I was just poking around in his chest of drawers, not looking for anything in particular. Wallet, watch, rings, handkerchiefs, undershirts, tie tack, loose change. Everything was here, neatly placed, waiting to be used outside of this hulking piece of furniture.
When I said it that way, it did seem like he was storing feathers in Fort Knox.
But the object was gone. It had just arrived nine days ago, and already it was gone. I didn’t get the chance to figure out what it was. And now I’ll probably never know. I certainly won’t be asking him about it.
As soon as she walked into the room, I felt my whole body tense up into a knot. I couldn’t move. I was paralyzed.
I’d been watching her for months, preparing for this moment, anticipating the possibility in my mind like a nomad casting a tent in the shadow of a smoking volcano. I couldn’t believe how nervous I was.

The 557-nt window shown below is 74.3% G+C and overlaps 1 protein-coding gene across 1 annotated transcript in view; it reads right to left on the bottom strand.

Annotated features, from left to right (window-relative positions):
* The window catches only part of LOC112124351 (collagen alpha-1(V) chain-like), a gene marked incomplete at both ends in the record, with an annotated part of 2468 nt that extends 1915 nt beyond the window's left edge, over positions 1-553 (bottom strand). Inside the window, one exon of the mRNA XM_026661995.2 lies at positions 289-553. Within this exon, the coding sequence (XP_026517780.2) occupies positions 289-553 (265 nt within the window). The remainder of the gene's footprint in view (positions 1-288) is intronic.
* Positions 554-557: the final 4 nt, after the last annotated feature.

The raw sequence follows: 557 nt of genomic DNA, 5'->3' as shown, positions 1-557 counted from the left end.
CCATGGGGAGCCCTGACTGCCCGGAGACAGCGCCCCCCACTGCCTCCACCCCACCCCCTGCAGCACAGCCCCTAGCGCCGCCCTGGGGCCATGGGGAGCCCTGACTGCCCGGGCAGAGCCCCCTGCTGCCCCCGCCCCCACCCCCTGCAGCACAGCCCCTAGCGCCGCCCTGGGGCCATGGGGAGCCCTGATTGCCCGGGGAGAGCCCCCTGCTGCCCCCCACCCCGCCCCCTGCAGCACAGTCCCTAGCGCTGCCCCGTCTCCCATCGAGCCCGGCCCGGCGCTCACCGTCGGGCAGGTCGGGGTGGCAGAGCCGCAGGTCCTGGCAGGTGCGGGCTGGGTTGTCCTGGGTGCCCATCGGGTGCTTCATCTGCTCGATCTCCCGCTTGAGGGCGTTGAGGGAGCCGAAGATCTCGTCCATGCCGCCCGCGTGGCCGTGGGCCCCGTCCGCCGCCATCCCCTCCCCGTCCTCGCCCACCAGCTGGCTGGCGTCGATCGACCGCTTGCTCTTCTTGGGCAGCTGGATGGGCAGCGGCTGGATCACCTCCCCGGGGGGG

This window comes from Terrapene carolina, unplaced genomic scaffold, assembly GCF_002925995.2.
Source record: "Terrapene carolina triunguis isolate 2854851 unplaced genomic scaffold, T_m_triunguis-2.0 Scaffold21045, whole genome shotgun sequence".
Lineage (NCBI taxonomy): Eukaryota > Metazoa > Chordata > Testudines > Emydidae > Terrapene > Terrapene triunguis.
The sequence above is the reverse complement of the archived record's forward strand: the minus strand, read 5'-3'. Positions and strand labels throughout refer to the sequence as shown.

She finally noticed me, noticed me noticing her. She drew closer, gently caressed my neck, and smiled.
“Tell me everything,” she said. “And then, when Dmitri is through with you . . . then you will tell me everything else.”
Listen, listen—just be quiet for a minute, okay? I have to tell you something.
I know you’re upset. You have every right to be. I shouldn’t have said that. I didn’t mean for it to come across that way. Of course I didn’t mean it that way.
If I could, I would build a tunnel to the moment right before I said it, knock myself out, hide my body temporarily in the closet behind the winter coats, come back out to the kitchen where you were, and just kiss you on the neck and keep my big mouth shut.